The new rule has clarified that the sponsor, in addition himself/herself, must now include only the following persons, wherever they reside: any spouse, any dependent children under the age of 21 and any other dependents listed on his/her most recent federal tax return or persons being sponsored in the affidavit of support and any immigrants previously sponsored with a Form I-864 and Form I-864EZ that the sponsor is still obligated to support.
The new rule limits the size of the household by specifying who needs to be included as part of the household. The old rule required the sponsor to include ďall persons living at the same residence with the sponsor who are related to the sponsor by birth, marriage, or adoption.Ē This extended the household size, and thus the minimum income obligation, to various family members who are in the same residence such as parents, siblings, uncles, aunts, etc.
While the new rule has limited the size of the household, it allows the sponsor to meet the requisite income requirements by including the income of additional relatives such as adult children, parents or siblings as long as they have the same principal residence and promise to use their income and resources in support of the intending immigrant. The new rule even allows the sponsor to include dependents who are not living in the principal residence but have been listed on the sponsorís federal tax return to be part of the household size. All these relatives and dependents must sign Form I-864A.
The new rule eliminates the requirements that qualifying household members should be residing with the sponsor for at least six months. Moreover, the new rule continues to allow the income from the intending immigrant to also be combined with the sponsorís income.
Unlike other relatives, the intending immigrant is not required to executive an I-864A unless the intending immigrant has a spouse or children immigrating with him or her. In this instance, the Form I-864A has to be executed as it relates to support the spouse or children of the intending immigrant.
As in the old rule, a joint sponsor can submit a separate form I-864 in the event that the petitioner, and primary sponsor, cannot meet the income requirement for the household size. The new rule also allows for a maximum of two joint sponsors to support different family members.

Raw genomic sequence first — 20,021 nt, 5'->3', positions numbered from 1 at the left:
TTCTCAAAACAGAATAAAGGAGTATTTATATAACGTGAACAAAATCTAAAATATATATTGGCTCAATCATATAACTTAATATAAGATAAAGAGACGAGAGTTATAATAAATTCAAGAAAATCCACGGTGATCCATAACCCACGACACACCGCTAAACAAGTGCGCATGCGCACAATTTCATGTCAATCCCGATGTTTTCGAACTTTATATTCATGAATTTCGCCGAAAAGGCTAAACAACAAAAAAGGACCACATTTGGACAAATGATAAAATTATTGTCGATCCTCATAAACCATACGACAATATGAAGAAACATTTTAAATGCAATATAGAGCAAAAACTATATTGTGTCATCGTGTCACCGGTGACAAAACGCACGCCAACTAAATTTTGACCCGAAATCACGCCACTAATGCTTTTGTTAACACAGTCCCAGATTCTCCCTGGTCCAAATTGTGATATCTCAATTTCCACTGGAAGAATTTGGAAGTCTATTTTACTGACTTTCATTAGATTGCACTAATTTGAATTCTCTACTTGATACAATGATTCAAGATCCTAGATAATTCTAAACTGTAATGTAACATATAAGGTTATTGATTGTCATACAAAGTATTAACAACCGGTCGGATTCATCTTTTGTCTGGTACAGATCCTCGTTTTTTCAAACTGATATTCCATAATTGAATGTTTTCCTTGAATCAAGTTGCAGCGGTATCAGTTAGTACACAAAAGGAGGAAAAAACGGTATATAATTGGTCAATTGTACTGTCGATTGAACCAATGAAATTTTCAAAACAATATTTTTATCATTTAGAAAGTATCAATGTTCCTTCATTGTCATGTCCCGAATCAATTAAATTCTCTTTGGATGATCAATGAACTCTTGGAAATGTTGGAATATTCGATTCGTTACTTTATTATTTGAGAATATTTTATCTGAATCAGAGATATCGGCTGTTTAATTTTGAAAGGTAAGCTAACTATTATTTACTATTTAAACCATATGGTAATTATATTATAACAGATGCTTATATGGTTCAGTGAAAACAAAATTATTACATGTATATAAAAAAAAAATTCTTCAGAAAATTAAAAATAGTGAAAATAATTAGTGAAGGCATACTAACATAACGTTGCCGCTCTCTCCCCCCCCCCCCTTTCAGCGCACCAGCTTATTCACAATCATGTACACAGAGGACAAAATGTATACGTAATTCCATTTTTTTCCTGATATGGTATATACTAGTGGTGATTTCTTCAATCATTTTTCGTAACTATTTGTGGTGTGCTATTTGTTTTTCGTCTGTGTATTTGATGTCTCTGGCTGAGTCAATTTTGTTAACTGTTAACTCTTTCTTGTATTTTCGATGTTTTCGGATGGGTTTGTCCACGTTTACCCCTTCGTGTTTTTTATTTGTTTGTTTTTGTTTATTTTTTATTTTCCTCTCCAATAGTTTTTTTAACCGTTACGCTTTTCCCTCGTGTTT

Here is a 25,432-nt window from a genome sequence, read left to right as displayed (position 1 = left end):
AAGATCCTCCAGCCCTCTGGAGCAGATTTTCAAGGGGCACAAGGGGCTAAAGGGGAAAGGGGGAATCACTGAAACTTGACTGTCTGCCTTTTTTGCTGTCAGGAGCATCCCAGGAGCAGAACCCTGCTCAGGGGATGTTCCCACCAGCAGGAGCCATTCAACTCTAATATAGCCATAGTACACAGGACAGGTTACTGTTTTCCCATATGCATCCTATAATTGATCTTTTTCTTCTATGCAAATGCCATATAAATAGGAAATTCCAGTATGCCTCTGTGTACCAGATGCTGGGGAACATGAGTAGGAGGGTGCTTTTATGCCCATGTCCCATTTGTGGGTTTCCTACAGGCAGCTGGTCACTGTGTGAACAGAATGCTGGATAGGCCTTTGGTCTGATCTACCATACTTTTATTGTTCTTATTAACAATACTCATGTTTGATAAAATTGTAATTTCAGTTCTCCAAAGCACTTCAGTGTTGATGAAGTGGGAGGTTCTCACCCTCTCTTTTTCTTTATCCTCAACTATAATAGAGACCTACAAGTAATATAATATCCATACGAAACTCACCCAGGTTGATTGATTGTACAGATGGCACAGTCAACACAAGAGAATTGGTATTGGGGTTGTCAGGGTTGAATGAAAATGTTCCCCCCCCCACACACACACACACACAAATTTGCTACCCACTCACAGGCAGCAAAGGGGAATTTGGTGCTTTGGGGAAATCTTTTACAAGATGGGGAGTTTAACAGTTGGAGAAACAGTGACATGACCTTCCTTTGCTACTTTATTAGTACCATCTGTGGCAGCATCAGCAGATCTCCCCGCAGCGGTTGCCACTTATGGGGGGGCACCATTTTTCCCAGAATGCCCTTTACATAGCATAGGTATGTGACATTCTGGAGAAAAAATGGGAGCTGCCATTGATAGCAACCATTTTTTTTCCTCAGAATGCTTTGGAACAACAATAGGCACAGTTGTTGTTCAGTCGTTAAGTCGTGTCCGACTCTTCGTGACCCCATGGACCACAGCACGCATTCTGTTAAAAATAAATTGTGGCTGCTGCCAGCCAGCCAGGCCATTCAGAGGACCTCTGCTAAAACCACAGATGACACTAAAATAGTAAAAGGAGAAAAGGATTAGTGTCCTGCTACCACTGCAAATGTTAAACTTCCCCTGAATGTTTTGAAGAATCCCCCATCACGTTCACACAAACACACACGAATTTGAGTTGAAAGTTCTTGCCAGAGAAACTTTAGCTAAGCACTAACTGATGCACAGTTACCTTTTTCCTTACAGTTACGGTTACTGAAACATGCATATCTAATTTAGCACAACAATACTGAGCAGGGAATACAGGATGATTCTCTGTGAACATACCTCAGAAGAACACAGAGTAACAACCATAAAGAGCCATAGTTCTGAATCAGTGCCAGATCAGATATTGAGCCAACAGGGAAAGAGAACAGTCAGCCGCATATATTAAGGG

Thus, if the first joint sponsor completes Form I-864 for some rather than all the family members, a second qualifying joint sponsor will be required to sponsor the remaining family members. There may be no more than two joint sponsors. A joint sponsor must be able to meet the income requirements for all the person she or she is sponsoring without combining resources with the petitioning sponsor or another joint sponsor.
If the original petitioner has died after the I-130 petition was approved, the rule allows for a substituted sponsor to complete Form I-864 on behalf of an intending immigrant. It should be noted that an I-130 petition is automatically revoked when a petitioner dies, but it is possible to reinstate the petition on humanitarian grounds.
The substitute sponsor must be a relative to the intending immigrant in one of the following ways: spouse, parent, mother-in-law, father-in-law, sibling, child (at least 18 years of age), son, daughter, son-in-law, daughter-in-law, brother-in-law, sister-in-law, grandparent, grandchild or legal guardian. The substitute sponsor must also be a US citizen or legal permanent resident.
Cyrus D. Mehta, a graduate of Cambridge University and Columbia Law School, practices immigration law in New York City and is the managing member of Cyrus D. Mehta & Associates, P.L.L.C. He is the Chair of the Board of Trustees of the American Immigration Law Foundation and recipient of the 1997 Joseph Minsky Young Lawyers Award. He is also Secretary of the Association of the Bar of the City of New York and former Chair of the Committee on Immigration and Nationality Law of the same Association. The views expressed in this article do not necessarily represent the views of ABCNY or AILF. He frequently lectures on various immigration subjects at legal seminars, workshops and universities and may be contacted in New York at 212-425-0555.
The opinions expressed in this article do not necessarily reflect the opinion of ILW.COM.